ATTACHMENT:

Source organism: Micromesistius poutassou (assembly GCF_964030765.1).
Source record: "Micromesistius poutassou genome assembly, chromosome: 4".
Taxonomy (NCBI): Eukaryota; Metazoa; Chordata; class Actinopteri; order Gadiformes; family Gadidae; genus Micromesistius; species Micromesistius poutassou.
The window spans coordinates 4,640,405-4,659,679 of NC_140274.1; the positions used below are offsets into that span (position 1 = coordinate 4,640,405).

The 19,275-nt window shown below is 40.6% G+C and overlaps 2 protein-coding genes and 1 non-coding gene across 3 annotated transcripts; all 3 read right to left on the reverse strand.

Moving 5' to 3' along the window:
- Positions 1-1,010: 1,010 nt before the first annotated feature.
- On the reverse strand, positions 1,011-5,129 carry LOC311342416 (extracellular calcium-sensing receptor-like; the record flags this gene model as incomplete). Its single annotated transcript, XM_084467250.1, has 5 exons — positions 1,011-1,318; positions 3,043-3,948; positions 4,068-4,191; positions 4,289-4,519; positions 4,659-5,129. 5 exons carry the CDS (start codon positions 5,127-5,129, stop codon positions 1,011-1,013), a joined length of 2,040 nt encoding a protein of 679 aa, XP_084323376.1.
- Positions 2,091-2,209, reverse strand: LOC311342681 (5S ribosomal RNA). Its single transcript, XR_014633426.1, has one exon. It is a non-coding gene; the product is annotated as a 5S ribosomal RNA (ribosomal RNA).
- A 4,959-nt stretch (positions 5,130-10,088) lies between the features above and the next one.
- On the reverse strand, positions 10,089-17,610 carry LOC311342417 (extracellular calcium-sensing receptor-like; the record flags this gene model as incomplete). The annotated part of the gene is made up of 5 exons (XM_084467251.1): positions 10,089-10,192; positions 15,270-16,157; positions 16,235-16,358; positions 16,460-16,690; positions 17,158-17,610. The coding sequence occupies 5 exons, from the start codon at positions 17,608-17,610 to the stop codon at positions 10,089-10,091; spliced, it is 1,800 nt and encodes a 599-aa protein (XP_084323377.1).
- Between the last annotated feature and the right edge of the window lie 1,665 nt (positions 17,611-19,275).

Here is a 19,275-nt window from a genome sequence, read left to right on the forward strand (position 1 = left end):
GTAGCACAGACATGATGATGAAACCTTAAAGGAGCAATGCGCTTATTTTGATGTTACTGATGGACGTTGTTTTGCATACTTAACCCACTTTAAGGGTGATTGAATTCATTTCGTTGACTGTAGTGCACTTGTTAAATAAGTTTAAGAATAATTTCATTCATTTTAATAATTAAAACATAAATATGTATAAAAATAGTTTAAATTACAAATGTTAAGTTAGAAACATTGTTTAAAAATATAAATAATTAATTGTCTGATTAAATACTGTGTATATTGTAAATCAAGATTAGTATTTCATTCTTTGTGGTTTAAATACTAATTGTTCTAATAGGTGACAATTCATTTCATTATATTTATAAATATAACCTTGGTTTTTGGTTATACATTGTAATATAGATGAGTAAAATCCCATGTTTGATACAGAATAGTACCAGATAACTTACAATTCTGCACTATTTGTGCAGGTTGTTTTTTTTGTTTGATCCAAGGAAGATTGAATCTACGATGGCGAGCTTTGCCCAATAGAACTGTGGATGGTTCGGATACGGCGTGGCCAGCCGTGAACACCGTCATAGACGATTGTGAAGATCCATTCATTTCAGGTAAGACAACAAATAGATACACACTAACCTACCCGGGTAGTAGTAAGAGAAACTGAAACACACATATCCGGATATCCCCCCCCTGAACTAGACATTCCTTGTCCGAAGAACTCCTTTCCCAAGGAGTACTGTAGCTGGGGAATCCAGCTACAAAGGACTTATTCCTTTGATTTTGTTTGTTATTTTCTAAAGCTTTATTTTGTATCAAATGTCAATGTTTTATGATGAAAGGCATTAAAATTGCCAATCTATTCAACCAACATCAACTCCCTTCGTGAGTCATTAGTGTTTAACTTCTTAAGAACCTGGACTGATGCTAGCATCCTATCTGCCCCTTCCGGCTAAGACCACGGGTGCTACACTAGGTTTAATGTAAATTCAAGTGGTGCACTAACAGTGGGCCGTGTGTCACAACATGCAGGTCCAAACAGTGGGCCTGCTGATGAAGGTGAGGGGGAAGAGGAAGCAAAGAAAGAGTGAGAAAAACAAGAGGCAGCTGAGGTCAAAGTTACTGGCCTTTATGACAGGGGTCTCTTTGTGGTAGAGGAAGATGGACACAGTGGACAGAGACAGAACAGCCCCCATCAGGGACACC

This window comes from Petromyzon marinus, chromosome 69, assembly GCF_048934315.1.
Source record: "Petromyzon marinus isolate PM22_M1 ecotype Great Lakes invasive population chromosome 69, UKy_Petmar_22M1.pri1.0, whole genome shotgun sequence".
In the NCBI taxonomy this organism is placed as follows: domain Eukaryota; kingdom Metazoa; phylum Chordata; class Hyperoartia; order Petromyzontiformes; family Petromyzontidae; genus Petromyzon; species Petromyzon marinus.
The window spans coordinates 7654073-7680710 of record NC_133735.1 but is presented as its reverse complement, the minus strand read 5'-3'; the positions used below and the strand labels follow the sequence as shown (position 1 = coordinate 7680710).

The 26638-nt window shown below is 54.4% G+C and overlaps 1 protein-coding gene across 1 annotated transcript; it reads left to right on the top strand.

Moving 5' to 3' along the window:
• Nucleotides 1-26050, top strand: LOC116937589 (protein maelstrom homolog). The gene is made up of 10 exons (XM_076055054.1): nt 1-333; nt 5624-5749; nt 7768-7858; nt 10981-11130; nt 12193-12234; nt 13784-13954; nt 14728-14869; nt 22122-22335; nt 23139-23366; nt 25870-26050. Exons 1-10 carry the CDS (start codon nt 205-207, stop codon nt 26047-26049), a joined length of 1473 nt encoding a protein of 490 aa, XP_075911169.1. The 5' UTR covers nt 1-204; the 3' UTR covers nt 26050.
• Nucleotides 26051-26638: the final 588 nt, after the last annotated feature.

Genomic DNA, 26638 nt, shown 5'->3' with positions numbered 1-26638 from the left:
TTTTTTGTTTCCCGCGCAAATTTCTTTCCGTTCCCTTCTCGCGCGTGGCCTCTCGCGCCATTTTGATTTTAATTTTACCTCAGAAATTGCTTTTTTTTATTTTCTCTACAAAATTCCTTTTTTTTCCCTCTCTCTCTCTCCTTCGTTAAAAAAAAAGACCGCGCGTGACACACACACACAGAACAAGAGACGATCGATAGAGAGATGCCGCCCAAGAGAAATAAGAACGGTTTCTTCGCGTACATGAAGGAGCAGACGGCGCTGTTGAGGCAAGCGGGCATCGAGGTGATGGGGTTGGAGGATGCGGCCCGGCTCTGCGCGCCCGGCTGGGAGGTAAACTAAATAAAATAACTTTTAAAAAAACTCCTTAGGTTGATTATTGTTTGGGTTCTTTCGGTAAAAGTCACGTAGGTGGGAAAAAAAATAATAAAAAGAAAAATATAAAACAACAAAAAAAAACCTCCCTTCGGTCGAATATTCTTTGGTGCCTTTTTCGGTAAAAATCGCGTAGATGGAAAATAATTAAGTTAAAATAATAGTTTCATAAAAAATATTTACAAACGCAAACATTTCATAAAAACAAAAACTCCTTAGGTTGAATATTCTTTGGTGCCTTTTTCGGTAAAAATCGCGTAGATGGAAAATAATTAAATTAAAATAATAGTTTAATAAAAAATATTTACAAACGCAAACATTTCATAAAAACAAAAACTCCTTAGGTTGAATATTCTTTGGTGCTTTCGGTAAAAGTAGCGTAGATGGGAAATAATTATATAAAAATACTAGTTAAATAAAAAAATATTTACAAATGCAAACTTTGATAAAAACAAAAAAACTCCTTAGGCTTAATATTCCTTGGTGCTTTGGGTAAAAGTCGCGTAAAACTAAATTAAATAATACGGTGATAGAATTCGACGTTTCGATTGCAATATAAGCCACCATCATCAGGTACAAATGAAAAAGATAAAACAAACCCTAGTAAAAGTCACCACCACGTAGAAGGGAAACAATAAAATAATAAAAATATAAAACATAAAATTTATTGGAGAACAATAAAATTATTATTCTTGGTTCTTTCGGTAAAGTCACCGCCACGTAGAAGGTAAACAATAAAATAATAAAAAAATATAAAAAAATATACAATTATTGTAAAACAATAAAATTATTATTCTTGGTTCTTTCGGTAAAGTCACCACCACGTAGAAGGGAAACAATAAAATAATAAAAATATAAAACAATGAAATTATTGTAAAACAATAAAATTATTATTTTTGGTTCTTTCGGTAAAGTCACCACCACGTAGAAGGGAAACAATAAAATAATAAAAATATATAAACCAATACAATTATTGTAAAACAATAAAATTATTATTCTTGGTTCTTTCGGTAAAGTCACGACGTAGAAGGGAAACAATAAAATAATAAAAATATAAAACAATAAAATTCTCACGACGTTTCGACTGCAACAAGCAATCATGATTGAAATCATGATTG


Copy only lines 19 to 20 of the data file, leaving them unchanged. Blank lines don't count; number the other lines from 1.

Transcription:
The 26638-nt window shown below is 54.4% G+C and overlaps 1 protein-coding gene across 1 annotated transcript; it reads left to right on the top strand.

Moving 5' to 3' along the window: